The subject of Marisa Purcell’s artwork cannot be found in her paintings but comes about through the experience of them. Their meaning resides in the illusory spaces created between the swathes and splashes of brilliant saturated colour, and the bold and ghostly forms that spill out from her canvases to permeate the viewer.
Purcell describes these illusory voids as liminal spaces, and thinks of them as active zones which cross time and space, and in which artist and viewer meet and interact. Long interested in the processes of art’s reception, she draws inspiration from the example of artists across history – from Fra Angelico to Rothko – who similarly exploited the mystical power of painting to embody spiritual sensation.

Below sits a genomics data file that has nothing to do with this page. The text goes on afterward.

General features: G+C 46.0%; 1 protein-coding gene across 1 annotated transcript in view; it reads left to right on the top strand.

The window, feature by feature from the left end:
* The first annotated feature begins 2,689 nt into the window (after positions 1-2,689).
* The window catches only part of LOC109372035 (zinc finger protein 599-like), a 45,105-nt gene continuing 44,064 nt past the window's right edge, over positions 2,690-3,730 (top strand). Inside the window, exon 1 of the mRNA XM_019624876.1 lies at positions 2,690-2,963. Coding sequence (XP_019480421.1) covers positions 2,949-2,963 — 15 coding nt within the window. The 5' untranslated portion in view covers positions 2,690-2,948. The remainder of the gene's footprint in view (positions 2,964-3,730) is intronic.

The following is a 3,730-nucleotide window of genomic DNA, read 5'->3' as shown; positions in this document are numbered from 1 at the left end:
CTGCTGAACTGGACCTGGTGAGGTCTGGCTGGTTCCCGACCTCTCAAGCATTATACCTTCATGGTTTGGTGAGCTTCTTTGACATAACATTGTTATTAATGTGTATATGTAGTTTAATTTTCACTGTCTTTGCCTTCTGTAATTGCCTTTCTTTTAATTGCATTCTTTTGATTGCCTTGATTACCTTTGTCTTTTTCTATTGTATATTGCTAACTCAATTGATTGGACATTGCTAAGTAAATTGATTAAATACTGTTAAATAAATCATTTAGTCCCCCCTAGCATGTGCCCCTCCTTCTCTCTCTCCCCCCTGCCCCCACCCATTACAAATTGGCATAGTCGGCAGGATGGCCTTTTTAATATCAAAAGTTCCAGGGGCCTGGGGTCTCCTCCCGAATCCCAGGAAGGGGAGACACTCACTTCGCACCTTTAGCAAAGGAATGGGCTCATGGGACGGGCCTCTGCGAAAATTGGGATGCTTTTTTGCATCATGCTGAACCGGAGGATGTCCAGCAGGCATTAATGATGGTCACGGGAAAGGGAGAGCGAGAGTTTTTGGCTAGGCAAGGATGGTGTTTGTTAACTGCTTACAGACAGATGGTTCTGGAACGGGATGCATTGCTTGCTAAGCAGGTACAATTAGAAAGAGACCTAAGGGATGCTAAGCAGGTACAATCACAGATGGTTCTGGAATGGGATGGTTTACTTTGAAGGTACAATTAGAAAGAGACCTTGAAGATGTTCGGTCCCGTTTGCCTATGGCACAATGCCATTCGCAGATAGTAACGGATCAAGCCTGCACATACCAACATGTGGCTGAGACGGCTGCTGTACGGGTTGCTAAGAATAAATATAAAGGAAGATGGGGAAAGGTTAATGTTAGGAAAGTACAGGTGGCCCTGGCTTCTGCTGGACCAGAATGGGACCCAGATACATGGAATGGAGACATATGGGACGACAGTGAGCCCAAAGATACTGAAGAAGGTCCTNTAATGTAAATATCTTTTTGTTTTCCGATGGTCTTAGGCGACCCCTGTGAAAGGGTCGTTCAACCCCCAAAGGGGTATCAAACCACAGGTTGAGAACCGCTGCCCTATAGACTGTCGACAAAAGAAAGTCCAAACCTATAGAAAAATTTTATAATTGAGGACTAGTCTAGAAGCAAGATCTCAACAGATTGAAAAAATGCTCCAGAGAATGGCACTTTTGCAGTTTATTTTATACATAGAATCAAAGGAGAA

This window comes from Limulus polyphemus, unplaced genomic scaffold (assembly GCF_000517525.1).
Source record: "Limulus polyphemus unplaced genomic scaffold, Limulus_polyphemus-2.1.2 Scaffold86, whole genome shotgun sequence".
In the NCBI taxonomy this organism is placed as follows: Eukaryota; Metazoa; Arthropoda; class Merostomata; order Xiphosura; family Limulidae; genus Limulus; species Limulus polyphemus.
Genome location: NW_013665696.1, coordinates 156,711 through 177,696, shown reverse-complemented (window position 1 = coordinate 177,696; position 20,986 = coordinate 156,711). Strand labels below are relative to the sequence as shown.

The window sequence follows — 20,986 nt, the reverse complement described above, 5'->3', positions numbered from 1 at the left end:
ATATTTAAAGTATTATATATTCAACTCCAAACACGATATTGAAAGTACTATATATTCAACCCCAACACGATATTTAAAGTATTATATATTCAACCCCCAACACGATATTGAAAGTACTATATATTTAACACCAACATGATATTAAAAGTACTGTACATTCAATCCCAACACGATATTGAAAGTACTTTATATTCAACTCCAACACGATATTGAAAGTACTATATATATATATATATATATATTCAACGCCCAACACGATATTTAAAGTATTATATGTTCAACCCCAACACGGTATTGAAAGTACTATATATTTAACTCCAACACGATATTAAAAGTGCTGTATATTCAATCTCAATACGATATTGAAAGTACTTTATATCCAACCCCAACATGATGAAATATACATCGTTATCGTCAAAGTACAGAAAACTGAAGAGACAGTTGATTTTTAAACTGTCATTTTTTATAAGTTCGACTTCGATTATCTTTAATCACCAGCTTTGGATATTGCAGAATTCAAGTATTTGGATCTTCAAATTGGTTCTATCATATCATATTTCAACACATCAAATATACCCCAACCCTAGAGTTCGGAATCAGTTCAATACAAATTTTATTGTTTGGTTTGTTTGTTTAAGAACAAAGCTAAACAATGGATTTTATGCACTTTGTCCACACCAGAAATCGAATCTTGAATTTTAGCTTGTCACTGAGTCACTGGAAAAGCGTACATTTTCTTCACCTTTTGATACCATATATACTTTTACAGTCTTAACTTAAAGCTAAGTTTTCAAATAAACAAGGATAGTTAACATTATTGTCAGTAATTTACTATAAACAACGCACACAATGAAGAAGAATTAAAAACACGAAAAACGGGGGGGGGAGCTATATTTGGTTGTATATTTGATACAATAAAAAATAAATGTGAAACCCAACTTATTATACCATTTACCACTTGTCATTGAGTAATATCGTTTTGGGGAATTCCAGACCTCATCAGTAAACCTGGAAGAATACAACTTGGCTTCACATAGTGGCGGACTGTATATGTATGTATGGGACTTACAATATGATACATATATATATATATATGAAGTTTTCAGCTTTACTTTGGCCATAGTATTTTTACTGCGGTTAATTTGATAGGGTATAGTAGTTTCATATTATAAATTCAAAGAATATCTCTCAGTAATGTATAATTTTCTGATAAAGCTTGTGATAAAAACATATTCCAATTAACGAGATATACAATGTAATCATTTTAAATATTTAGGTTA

Purcell works instinctively and experimentally to the same end, constantly paring her work back to essential motivations. In their final iterations, her ephemeral and aesthetically sophisticated compositions gesture towards an experience of the profound that is available to us all.